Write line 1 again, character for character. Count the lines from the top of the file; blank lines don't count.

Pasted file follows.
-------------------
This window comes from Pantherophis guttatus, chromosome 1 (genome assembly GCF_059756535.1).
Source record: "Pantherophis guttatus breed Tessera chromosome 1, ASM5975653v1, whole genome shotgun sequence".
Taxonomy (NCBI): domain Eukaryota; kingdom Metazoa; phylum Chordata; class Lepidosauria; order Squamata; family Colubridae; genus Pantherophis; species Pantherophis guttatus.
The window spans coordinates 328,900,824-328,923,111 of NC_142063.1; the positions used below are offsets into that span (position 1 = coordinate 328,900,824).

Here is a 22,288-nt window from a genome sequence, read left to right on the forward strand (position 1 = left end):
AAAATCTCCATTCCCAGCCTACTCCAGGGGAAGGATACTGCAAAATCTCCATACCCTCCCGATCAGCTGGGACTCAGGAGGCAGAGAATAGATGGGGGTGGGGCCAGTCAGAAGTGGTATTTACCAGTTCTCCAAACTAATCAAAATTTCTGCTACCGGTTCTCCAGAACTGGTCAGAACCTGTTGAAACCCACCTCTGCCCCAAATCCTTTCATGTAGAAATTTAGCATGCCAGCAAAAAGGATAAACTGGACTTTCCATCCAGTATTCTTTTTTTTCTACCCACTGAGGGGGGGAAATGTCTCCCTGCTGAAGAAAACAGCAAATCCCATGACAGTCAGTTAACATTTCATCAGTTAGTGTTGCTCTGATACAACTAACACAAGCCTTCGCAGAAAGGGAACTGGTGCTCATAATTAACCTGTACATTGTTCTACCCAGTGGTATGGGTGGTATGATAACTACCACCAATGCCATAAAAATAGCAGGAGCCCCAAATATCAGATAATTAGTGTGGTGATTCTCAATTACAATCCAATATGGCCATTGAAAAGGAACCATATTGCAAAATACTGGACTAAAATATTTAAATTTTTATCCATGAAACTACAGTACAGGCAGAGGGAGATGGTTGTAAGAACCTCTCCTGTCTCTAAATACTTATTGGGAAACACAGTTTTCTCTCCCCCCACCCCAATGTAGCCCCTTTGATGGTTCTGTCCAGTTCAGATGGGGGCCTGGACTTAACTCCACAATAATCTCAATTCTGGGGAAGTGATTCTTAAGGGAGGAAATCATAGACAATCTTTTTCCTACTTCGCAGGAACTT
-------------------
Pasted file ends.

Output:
This window comes from Pantherophis guttatus, chromosome 1 (genome assembly GCF_059756535.1).